ONS had committed to an ambitious workplan that will try to consider the practical areas people want measured and analysed, and advise they do want to understand the relationship between human capital and the economy, including looking at the relationship between gaining new skills and the impact on happiness and chances of getting a job. They aim to also compare how the UK human capital value fares with international partners.
In a supporting article by John Marais, Deputy Director of Crime, Income & Wealth Division and Public Policy Analysis at the ONS, he advised “Human capital is also very important for understanding how companies can be successful, as a more skilled workforce can be more innovative and productive. For example, we will be looking to measure which skills matter for the labour market, to help understanding of how education provision matches against skills demand.”
ONS conclude that there is a lot of evidence that higher human capital has public benefits beyond increased private returns to businesses and individuals. These include a population more engaged in civil society, one that is healthier and less likely to engage in crime. Ultimately human capital is important for individual people to fulfil their potential in work and society, as well as for the country to help the economy innovate and stay competitive.
Energy & Utility Skills responded formally to the ONS consultation in November 2019, and has been a leading proponent for a more coherent UK approach to understanding the labour market issues that may hinder the UK achieving its social, economic and environmental goals, and then building one strategic plan to connect all of the valuable devolved efforts that are underway. Energy & Utility Skills Chief Executive Nick Ellins commented “We are strong supporters of the Chancellors intention to drive forward the economy through empirical evidence of how to value and grow human capital, and we also welcome all the work the ONS is doing to turn that theory in to practice. The ONS must however resist the urge to deliver a fascinating and complex social project over many years, but miss focusing its initial efforts and funding on giving the nation, Chancellor and government what they need for making vital economic and human capital decisions during a critical moment in our nation’s history.”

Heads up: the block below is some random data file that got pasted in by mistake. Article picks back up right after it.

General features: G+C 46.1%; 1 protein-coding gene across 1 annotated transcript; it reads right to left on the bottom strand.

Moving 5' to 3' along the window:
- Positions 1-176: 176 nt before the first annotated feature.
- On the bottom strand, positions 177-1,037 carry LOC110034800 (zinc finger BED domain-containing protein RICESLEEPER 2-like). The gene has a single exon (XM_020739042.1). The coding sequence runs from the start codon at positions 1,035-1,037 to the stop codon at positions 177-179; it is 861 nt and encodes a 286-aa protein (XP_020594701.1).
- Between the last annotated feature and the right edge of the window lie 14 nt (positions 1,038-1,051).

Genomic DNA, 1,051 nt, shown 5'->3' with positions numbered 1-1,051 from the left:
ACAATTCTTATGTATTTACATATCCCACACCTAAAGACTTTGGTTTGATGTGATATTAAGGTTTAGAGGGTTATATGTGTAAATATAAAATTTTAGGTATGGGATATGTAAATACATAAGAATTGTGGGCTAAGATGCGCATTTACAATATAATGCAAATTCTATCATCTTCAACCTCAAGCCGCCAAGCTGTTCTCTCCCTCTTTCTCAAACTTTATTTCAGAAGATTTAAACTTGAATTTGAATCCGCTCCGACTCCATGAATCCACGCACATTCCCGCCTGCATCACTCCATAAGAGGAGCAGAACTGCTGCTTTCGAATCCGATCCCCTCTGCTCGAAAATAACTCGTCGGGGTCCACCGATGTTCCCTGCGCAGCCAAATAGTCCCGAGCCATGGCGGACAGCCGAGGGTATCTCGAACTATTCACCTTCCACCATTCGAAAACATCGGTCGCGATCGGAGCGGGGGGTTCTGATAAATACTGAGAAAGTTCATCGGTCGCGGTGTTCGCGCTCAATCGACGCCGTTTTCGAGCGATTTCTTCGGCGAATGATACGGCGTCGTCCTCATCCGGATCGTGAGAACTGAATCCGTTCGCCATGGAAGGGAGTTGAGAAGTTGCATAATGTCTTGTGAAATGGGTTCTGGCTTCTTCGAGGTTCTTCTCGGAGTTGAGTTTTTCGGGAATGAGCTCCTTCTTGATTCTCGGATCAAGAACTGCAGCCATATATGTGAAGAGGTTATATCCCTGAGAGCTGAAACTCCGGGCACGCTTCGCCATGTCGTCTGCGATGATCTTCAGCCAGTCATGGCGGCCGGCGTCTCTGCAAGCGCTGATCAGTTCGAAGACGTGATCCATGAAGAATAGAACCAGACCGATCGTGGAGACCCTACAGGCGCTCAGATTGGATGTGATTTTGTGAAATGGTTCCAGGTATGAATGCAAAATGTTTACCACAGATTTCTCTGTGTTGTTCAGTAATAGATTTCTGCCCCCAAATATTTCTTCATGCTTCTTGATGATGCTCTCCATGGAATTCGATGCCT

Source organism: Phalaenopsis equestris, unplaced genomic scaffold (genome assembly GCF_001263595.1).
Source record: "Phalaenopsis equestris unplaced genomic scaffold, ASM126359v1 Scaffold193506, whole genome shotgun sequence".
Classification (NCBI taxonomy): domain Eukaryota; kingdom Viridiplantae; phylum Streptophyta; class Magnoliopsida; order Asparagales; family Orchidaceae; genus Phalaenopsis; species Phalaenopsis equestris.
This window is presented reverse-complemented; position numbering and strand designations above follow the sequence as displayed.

“We continue to advocate to UK policy makers the value that would exist in creating one coherent labour market and workforce strategy, in order to make sure the whole nations critical industries are resilient and the most vital policy priorities are delivered. Now is the moment to stop treating skills policy across the UK as an education-based, fragmented and disjointed pursuit with no joined up goals for the economy or society, and create a UK wide labour market strategy that is shared property between the Westminster Cabinet and our devolved nations Minsters. It must focus on workforce resilience at the highest levels and put targeted investment in to those sectors and skills that are critical to keeping our four nations running now and in to the future. Central to that, are those utility industries that provide all our heat, light, power, fresh water, sanitation and waste collection that enable our very society to function”